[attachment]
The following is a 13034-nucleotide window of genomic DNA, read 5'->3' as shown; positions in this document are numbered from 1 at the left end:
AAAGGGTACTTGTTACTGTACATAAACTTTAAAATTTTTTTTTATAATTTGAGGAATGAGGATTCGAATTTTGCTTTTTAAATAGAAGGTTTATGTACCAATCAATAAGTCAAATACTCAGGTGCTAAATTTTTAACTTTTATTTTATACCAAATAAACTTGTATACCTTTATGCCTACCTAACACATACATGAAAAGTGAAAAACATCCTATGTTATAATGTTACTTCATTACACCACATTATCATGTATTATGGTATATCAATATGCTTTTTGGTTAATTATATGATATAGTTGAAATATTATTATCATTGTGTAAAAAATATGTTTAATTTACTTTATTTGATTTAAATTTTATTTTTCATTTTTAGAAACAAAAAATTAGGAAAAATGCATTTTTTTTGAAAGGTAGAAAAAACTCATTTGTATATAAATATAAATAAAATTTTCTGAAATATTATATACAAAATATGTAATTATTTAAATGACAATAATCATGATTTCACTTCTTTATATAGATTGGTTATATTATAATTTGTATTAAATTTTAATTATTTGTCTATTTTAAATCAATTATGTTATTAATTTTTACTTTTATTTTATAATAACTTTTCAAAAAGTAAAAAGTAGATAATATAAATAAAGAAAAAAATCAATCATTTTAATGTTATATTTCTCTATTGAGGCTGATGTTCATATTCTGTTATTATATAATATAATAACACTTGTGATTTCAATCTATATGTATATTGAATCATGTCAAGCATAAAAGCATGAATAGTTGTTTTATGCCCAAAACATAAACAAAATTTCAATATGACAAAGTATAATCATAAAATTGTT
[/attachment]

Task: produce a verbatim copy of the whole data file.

The following is a 13034-nucleotide window of genomic DNA, read 5'->3' as shown; positions in this document are numbered from 1 at the left end:
AAAGGGTACTTGTTACTGTACATAAACTTTAAAATTTTTTTTTATAATTTGAGGAATGAGGATTCGAATTTTGCTTTTTAAATAGAAGGTTTATGTACCAATCAATAAGTCAAATACTCAGGTGCTAAATTTTTAACTTTTATTTTATACCAAATAAACTTGTATACCTTTATGCCTACCTAACACATACATGAAAAGTGAAAAACATCCTATGTTATAATGTTACTTCATTACACCACATTATCATGTATTATGGTATATCAATATGCTTTTTGGTTAATTATATGATATAGTTGAAATATTATTATCATTGTGTAAAAAATATGTTTAATTTACTTTATTTGATTTAAATTTTATTTTTCATTTTTAGAAACAAAAAATTAGGAAAAATGCATTTTTTTTGAAAGGTAGAAAAAACTCATTTGTATATAAATATAAATAAAATTTTCTGAAATATTATATACAAAATATGTAATTATTTAAATGACAATAATCATGATTTCACTTCTTTATATAGATTGGTTATATTATAATTTGTATTAAATTTTAATTATTTGTCTATTTTAAATCAATTATGTTATTAATTTTTACTTTTATTTTATAATAACTTTTCAAAAAGTAAAAAGTAGATAATATAAATAAAGAAAAAAATCAATCATTTTAATGTTATATTTCTCTATTGAGGCTGATGTTCATATTCTGTTATTATATAATATAATAACACTTGTGATTTCAATCTATATGTATATTGAATCATGTCAAGCATAAAAGCATGAATAGTTGTTTTATGCCCAAAACATAAACAAAATTTCAATATGACAAAGTATAATCATAAAATTGTT